“Your stars will realign and things will get a little bit better”

I read this article in Cosmopolitan a few days ago (thanks Mom!): I Have Cancer…And It Sucks by 25-year old Deanna Pai, Cosmo Beauty Editor. Go ahead, it’s a quick read. I’ll wait…

Crib notes for lazy bones: Deanna is young, has a rare form of cancer, cause unknown. She is undergoing chemo, experiencing the typical culprits: hair loss, aches, neuropathy, etc. She feels isolated and perhaps cheated? In a world where she feels limited “normalcy” she sometimes resents those perceived as living “normally”. “I hate and envy them all” is a direct quote in reference to those that do not have to experience cancer treatment. I got the impression that she feels her life is stagnant right now. In short, she is pissed off and should be.

I read this article top to bottom several times. I thought a lot about the phases of emotion and development (and setbacks) that I have encountered along this journey. It is not to say that I do not have days where I am not angry. I used to be far more resentful, recalling days where I would be at the grocery store under the guise of my wig envying every woman that walked by me in a long-silky ponytail. There were days I would sit in restaurants pushing my food around the plate only to promptly purge the minimal contents of my stomach into the (less than clean) public toilet. It wasn’t fair, many parts of this still aren’t fair. But fair is subjective so I should probably rephrase as: many aspects of living with illness just effing SUCK.

That being said I have been at this for a while now, 967 days to be exact, but who’s counting right? Perhaps in comparison to the tumultuous relationship I had with my last treatment plan between 2014 and 2015 I just feel more at peace with my current circumstances. Now don’t get me wrong, I struggle daily with many different aspects of the implications of this disease, but I just don’t feel as defeated or pissed off as I once was (at least not today). I still feel Deanna’s frustration on so many levels. I cheer her on for her candor and just keeping it real.

In contrast,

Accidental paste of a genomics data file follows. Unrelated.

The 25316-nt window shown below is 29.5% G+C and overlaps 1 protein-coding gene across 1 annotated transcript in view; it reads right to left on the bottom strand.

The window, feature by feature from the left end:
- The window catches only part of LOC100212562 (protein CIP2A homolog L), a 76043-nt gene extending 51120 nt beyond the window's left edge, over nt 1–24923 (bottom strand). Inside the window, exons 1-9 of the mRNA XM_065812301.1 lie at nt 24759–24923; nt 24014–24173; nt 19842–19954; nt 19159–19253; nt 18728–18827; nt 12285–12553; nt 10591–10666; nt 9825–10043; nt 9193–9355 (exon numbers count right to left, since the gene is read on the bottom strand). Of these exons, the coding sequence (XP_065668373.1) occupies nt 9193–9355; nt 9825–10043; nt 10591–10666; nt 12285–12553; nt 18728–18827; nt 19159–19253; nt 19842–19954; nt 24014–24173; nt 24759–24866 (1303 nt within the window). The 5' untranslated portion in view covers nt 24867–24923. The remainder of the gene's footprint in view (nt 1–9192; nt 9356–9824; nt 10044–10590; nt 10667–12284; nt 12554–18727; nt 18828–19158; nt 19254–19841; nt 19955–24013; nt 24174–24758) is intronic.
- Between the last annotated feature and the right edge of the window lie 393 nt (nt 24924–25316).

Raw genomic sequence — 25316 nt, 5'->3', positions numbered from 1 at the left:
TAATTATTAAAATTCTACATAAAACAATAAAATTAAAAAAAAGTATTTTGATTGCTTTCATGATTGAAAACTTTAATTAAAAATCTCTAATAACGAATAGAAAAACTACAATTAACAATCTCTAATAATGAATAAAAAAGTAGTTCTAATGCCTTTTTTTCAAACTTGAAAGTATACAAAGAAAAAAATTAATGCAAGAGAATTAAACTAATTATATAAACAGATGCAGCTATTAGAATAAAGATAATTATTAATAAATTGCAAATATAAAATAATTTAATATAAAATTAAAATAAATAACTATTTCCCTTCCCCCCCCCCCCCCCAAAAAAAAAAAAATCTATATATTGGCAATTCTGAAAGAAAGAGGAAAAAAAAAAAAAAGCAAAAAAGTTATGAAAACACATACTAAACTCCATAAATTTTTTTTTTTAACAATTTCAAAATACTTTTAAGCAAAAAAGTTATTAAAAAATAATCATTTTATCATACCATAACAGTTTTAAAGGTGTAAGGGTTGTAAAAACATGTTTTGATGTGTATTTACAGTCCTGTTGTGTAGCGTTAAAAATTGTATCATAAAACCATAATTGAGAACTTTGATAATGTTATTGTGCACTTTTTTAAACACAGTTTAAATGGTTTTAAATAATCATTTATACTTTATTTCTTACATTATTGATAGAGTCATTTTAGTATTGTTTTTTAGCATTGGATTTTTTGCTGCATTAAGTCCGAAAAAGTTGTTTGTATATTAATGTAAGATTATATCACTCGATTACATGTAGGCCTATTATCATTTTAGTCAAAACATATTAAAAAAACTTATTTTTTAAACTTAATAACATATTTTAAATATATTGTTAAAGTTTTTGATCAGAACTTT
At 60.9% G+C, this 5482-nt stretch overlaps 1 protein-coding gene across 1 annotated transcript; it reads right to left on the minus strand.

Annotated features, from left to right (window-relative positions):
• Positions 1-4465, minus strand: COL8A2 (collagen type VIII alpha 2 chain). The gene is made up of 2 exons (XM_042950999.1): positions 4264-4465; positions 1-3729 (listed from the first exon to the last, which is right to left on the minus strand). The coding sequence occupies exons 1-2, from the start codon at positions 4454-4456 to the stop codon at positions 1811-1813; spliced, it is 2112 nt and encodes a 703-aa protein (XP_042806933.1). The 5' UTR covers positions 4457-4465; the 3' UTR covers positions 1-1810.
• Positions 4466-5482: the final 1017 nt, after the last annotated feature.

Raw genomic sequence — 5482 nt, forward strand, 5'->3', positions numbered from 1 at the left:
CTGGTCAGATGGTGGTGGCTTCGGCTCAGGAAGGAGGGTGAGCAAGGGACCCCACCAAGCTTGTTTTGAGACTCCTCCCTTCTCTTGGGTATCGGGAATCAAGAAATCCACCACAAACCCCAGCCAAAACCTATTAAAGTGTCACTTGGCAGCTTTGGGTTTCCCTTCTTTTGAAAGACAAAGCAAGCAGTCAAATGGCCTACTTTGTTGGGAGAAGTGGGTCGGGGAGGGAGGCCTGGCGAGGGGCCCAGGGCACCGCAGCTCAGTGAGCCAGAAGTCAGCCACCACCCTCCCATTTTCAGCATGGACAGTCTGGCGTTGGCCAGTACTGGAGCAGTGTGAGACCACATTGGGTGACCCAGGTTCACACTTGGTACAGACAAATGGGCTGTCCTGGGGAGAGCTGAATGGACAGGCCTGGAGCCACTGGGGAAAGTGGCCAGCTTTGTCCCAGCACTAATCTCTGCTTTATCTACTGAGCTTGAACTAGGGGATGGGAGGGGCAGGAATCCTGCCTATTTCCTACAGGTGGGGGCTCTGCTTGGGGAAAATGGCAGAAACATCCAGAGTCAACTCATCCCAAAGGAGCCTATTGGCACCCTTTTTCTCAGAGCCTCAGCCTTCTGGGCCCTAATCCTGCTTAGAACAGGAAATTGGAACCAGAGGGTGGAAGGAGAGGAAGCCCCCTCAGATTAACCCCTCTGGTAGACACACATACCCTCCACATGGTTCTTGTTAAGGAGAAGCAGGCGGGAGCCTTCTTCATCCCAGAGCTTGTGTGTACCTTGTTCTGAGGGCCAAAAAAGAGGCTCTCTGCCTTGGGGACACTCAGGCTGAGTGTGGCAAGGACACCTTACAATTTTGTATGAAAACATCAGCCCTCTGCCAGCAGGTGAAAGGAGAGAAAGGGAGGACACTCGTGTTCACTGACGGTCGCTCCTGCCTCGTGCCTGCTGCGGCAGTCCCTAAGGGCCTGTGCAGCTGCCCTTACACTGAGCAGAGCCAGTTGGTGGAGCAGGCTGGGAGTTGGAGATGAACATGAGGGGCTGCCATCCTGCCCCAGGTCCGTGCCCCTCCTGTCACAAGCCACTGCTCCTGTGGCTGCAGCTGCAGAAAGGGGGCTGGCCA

I read a piece that gelled with me in a different way from Year of the Hair (25-year old Stage 3 Ovarian Cancer crusher). She wrote a post called Chin Up. If you are experiencing any sort of stressor in your life, her insights may apply to you. If you are sick, grieving, in transition, etc. her thoughts are incredibly relevant and mature.

“I just wanted to say, to anyone suffering out there in any capacity that it really is going to be ok. And not in a you’re going to be ok because it could be worse/you could have cancer kind of way. My thinking has shifted a lot lately and I firmly believe that suffering is relative. What I endure might kill another. What someone else out there is enduring might be too much for me to even comprehend. But know that we are not alone in the suffering. It is an intrinsic trait of humans to suffer and know pain and difficulty. One way or another things will shift, however small or big, and your stars will realign and things will get a little bit better. I’ve learned over and over again that it might not be the ok you always thought was ok. But we are creatures of adaption and you will learn first to survive, and then to live.” -Robyn, Year of the Hair

Sometimes, like Deanna from Cosmo, I question what it means to be “truly living”. I feel that the disease has rendered me more stagnant than I would like to be at this point in my life. But honestly, without cancer, who is to say that I would have pushed myself to do many of the things that I have done over the past two plus years. I’ve traveled cross country, had more adventurous hairstyles than I can count, raised thousands of dollars for causes dear to my heart, become a hospital volunteer, gained the confidence to bare my soul to the world through writing, bared my soul (again) in front of students and colleagues as a Relay for Life speaker, developed professionally and found value in my work, become a better advocate for myself and my care, reconnected with old friends, discovered new friends and connected on a deeply personal level, watched loved ones marry and start their families, and entered a romantic relationship filled with endless unconditional love. If that is not living, I don’t know what is. So what if we occasionally eat too much ice cream and binge watch Netflix gems. That’s all part of finding joy in the little pleasures!